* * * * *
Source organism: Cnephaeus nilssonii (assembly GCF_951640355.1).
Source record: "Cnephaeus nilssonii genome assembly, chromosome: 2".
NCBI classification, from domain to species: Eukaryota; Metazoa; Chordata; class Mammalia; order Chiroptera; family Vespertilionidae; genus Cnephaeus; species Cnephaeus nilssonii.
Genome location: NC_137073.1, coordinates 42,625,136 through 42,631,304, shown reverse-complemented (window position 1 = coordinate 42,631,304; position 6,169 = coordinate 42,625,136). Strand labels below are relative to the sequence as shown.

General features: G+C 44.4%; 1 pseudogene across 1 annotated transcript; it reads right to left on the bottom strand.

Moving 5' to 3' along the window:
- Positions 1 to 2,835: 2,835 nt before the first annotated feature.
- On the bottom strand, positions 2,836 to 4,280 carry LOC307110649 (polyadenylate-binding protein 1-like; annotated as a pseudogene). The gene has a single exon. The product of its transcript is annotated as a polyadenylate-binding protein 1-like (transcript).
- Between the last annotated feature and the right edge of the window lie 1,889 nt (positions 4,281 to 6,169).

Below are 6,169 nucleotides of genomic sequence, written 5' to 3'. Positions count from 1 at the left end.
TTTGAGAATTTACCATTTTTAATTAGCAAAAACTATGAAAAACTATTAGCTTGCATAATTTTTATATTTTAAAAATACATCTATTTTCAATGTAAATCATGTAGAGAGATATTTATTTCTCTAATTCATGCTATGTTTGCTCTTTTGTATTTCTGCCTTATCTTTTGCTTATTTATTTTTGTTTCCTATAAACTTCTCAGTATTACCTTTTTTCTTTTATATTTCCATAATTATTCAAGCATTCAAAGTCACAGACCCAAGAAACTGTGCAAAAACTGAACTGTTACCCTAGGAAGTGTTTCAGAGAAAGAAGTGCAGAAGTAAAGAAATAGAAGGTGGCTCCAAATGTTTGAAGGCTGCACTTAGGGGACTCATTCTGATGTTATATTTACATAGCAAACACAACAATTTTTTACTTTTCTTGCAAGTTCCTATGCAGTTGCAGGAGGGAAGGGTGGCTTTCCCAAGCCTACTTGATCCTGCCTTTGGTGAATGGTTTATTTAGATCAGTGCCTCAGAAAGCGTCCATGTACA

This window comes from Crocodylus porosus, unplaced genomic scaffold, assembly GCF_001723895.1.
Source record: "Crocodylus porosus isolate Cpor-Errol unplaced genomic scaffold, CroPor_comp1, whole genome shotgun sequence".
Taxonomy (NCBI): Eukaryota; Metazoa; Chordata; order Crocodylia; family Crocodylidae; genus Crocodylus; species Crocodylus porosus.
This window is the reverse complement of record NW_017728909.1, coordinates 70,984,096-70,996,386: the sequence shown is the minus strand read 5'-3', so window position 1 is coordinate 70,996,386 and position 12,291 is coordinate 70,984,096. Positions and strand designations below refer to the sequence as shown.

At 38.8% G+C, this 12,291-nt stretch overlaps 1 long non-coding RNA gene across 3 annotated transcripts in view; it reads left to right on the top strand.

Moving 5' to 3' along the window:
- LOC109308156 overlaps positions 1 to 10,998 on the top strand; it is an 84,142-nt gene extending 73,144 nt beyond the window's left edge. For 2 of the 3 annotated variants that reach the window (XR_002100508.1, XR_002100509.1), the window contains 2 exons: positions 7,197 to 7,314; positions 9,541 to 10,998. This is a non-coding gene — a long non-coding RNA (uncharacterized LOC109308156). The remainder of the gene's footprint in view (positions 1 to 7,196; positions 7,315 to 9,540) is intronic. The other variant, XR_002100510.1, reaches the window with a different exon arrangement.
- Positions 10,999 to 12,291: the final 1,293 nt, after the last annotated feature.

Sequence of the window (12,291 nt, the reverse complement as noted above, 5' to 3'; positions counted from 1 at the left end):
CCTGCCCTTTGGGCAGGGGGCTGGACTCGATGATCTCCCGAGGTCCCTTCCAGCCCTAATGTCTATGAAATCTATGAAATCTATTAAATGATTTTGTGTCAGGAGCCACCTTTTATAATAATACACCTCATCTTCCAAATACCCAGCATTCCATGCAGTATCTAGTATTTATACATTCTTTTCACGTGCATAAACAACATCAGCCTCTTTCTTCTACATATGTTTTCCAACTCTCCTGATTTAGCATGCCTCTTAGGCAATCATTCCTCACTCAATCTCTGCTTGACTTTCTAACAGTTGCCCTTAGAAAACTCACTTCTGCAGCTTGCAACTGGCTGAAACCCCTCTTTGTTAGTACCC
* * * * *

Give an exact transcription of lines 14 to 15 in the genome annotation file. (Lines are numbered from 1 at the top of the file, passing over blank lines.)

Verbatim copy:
Taxonomy (NCBI): Eukaryota; Metazoa; Chordata; order Crocodylia; family Crocodylidae; genus Crocodylus; species Crocodylus porosus.
This window is the reverse complement of record NW_017728909.1, coordinates 70,984,096-70,996,386: the sequence shown is the minus strand read 5'-3', so window position 1 is coordinate 70,996,386 and position 12,291 is coordinate 70,984,096. Positions and strand designations below refer to the sequence as shown.